by Lawrence Meyers | March 19, 2014 9:53 am
I always preach that investors should hold a wide variety of stocks in a long-term diversified portfolio. Thus, focusing on the best funds — where you can hold said variety of stocks — is never more appropriate than in a retirement account, such as a rollover IRA or a 401k, where you want to lay off as much risk as you can while reaping the maximum benefit from long-term positions.
ETFs are a great vehicle for building a core set of investments around which to build your entire portfolio. I recently rebalanced my retirement accounts and went with some different choices that I think investors might benefit from.
First, I’ll note that one thing you should focus on is including a couple equal-weighted ETFs. The idea is that this spreads the risk of an index equally across all holdings, rather than concentrate it based on the stocks that happen to be the largest. I did this because I’ve noticed that in many cases, equal-weight funds are the best funds for the particular investing flavor, and they also performed better in the financial crisis than their market cap-weighted brethren.
This probably is because smaller-cap companies tend to grow more rapidly, so funds that weight them more heavily are more poised to benefit. But they also benefit from rebalancing — stocks that run up increase their weight in the fund, so when it comes time to rebalance, these stocks are essentially “sold high” to bring them back down to a truly equal weight.
So, without further ado, here are five of the best funds for your retirement portfolio:
The First Trust NASDAQ-100 Equal Weight Index (QQEW) essentially is the equally weighted version of the PowerShares QQQ Trust (QQQ), which tracks the Nasdaq-100. It has handily outperformed its counterpart and did better peak-to-trough in the financial crisis as well.
I like the Nasdaq-100 because it is stacked with fast-growing companies, giving it a great chance to outperform most indices.
So, how does equal weighting benefit the QQEW? Well, as a good for-instance, hot-running Tesla Motors (TSLA) is weighted at just 0.71% in the QQQ, but it’s the top holding of QQEW at 1.53%, more than double its weight in the PowerShares ETF. And even after its next rebalancing, TSLA will still make up 1% of the QQEW.
Expenses are 0.6%, or $60 annually for every $10,000 invested.
I also believe that technology is where you want to be for the long-term, as far as certain sectors are concerned. And while the QQEW does hold some tech names, I prefer some added tech oomph.
For this purpose, the Guggenheim S&P 500 Equal Weight Technology (RYT) is one of the best funds you can hold. This is an index fund that goes with equal-weight positions in the S&P 500 Information Technology Index. This is a deliberate attempt to outperform the overall market by taking a position in a sector to enhance a straight-up market holding. (I have those, too.)
Current top holdings are LSI Logic (LSI), Electronic Arts (EA) and F5 Networks (FFIV). Expenses are 0.4%.
As with any strategy, you want to remain diversified, so I don’t go with all equal-weight ETFs.
I modulate this strategy a bit with the iShares Russell 1000 Growth (IWF). In this case, I’m focusing on growth in the hopes of long-term outperformance. IWF specifically gives you exposure to mid- and large-cap stocks that, as iShares says, “exhibit growth characteristics.”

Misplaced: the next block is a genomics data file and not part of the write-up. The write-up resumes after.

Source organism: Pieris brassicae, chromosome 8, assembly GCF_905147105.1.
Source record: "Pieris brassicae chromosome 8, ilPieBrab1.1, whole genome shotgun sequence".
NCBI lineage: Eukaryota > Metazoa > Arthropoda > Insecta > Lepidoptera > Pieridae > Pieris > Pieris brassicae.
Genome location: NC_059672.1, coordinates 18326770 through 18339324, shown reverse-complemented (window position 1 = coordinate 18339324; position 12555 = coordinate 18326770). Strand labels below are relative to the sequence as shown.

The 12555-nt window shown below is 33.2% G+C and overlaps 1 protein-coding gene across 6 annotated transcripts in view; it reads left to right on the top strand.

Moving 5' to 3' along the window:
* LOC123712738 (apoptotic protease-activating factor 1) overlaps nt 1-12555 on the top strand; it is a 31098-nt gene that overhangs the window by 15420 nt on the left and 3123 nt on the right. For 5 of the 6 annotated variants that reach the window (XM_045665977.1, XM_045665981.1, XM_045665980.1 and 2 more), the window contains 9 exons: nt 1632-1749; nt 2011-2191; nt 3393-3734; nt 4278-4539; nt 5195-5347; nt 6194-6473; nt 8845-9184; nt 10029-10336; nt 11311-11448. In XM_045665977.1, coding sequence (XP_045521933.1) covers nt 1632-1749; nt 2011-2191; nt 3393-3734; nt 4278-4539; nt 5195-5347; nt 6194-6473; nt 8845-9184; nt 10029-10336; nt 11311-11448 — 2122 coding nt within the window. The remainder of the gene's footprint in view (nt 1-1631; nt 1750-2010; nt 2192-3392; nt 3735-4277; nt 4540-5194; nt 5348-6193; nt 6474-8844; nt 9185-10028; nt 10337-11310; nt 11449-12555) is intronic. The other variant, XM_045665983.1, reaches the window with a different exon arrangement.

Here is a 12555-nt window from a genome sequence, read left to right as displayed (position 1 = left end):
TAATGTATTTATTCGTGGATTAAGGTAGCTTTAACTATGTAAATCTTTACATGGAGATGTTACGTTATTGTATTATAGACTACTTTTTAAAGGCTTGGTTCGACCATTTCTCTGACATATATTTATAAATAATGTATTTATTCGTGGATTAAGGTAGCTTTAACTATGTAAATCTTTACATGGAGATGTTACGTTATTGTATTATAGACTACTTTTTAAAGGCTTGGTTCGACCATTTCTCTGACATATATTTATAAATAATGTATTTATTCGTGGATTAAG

It also gives me exposure to those big stocks everyone loves like Google (GOOG) and Apple (AAPL), but without going overboard and having them represent massive positions.
IWF also is a fairly inexpensive fund at just 0.2% in fees.
In speaking with a friend who used to manage one of the best emerging-market mutual funds, she believes the emerging market selloff is overdone, and that there is fabulous long-term value here. I tend to agree … but I only had a small mutual fund position in emerging markets, so I’ve added the iShares MSCI Emerging Markets ETF (EEM).
EEM gives you exposure to a number of emerging markets, though it’s most heavily weighted in China (18%), South Korea (15.9%), Taiwan (12.2%) and Brazil (10.6%). It’s also got more than a quarter of its holdings in financials and another 17% in information technology, so as long as you’re comfortable with those heavy sector leans, you’re fine.
Top holdings include Samsung (SSNLF), Taiwan Semiconductor (TSM) and Tencent Holdings (TCEHY).
EEM charges 0.67% in fees.
Finally, you’ll want some form of exposure to the “broader markets.”
If you believe the S&P 500 Index is a broad enough proxy for the market — and most people do — I recommend the Guggenheim S&P 500 Equal Weight (RSP), which merely takes the equal-weight approach to the index.
However, if you really want to go big, you might consider the Vanguard Total Market Index ETF (VTI). That way, I’ll never feel left out if some stock goes to the moon, since at least I’ll hold a few pennies worth via this ETF! All told, VTI holds more than 3,600 stocks, and has a nice balance among numerous sectors.
VTI isn’t just one of the best funds for diversification — at 0.05%, it’s also one of the cheapest.
As of this writing, Lawrence Meyers was long all of the aforementioned ETFs. He is president of PDL Broker, Inc., which brokers financing, strategic investments and distressed asset purchases between private equity firms and businesses. He also has written two books and blogs about public policy, journalistic integrity, popular culture, and world affairs. Contact him at firstname.lastname@example.org and follow his tweets @ichabodscranium.
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